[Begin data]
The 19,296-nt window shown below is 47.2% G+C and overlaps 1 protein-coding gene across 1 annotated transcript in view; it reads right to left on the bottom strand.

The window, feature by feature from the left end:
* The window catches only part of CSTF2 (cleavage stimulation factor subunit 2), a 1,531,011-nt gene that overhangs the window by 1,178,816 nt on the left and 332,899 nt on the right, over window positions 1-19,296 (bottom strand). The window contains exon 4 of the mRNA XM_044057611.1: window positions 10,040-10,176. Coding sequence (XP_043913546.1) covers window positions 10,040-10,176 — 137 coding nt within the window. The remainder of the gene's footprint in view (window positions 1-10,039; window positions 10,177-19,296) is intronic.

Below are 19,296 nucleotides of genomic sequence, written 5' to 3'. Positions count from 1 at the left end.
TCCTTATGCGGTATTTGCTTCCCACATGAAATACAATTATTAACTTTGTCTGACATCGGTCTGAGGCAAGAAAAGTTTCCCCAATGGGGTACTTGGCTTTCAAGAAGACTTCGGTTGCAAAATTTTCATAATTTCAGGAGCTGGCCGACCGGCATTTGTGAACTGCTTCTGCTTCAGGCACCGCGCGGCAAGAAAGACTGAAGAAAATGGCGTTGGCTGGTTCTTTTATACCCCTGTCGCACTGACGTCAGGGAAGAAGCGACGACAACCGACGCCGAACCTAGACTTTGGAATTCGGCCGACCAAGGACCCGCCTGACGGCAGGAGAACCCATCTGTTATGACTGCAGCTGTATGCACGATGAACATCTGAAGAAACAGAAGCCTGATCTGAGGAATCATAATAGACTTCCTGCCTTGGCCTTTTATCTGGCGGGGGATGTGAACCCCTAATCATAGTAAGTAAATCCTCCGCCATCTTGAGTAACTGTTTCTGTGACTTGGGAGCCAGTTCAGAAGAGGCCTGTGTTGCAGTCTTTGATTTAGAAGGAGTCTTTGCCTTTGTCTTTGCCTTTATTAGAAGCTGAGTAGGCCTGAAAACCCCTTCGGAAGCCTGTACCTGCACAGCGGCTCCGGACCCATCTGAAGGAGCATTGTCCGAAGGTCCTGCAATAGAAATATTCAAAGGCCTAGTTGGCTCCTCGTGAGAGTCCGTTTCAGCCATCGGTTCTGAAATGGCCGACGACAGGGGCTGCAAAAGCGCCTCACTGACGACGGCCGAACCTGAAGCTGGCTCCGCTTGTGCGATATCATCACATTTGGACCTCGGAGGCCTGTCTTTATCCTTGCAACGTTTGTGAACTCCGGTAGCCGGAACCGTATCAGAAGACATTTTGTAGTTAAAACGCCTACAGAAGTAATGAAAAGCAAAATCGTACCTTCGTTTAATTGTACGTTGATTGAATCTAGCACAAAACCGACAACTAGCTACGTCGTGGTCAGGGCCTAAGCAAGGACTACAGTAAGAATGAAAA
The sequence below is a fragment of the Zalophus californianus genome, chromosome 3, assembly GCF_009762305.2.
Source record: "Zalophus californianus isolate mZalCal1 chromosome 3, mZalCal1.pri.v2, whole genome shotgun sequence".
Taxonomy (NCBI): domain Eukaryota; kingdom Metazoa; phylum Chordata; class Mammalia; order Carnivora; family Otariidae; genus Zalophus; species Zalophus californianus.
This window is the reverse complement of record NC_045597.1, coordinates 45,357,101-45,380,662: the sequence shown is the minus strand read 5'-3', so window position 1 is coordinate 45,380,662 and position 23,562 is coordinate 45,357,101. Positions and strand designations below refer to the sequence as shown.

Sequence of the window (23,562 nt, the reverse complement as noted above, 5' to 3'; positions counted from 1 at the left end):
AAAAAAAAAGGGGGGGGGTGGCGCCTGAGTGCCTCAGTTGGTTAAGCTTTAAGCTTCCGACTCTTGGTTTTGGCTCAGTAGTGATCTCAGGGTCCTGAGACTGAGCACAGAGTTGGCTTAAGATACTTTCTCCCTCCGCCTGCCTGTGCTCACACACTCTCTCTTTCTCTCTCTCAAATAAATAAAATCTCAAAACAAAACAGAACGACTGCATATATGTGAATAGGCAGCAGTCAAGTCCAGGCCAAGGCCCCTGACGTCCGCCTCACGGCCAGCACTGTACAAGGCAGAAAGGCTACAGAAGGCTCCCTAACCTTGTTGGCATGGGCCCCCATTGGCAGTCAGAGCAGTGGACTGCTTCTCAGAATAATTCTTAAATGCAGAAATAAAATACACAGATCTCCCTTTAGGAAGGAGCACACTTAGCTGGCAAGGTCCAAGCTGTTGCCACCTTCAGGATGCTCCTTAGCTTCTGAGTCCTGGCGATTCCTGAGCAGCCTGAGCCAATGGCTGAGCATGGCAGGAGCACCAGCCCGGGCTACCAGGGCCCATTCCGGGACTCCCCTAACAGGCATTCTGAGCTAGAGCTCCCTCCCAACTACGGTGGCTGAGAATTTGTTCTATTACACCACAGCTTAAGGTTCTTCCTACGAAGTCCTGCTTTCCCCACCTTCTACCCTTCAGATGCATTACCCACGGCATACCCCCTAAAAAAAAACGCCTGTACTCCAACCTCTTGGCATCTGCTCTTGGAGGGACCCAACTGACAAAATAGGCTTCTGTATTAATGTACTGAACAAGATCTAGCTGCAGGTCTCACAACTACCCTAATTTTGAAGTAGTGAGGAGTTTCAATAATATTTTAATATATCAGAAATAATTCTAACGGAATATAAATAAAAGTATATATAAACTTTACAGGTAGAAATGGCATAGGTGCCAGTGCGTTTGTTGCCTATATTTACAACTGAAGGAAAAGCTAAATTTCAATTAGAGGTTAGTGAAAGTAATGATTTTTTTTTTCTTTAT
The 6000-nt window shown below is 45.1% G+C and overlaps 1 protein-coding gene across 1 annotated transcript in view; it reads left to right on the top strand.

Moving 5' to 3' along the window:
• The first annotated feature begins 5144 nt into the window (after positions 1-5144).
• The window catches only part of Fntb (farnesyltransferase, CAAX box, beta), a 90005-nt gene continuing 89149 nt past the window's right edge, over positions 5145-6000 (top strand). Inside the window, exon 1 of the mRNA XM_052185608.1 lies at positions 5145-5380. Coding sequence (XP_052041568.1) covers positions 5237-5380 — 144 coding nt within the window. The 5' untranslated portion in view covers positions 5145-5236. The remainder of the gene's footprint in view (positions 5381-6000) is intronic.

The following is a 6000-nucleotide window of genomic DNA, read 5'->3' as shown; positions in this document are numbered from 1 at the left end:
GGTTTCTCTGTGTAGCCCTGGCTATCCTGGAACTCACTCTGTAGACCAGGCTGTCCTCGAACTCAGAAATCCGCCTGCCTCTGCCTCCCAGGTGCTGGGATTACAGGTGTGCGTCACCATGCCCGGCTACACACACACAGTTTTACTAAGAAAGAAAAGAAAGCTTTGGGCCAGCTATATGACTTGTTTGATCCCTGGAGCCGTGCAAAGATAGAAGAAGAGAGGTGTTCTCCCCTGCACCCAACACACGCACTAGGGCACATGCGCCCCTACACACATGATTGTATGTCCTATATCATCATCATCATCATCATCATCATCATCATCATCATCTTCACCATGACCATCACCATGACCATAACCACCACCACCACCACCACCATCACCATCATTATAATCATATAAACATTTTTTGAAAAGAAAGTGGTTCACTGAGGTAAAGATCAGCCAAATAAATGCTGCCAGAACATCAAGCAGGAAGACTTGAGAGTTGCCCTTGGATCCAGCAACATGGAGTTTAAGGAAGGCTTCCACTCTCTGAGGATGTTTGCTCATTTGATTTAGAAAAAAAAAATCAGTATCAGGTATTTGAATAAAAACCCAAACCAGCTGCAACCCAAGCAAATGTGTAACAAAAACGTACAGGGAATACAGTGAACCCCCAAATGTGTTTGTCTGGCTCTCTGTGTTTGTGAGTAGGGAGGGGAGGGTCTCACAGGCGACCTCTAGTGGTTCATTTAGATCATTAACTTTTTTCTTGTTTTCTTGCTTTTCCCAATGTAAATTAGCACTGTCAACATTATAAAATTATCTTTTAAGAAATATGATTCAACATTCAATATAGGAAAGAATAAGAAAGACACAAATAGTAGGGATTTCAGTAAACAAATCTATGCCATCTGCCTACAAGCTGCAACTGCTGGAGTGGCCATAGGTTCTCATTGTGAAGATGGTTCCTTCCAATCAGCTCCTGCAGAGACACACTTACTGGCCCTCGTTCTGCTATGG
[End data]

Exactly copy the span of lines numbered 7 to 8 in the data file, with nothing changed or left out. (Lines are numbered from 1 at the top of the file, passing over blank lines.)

Source record: "Zalophus californianus isolate mZalCal1 chromosome 3, mZalCal1.pri.v2, whole genome shotgun sequence".
Taxonomy (NCBI): domain Eukaryota; kingdom Metazoa; phylum Chordata; class Mammalia; order Carnivora; family Otariidae; genus Zalophus; species Zalophus californianus.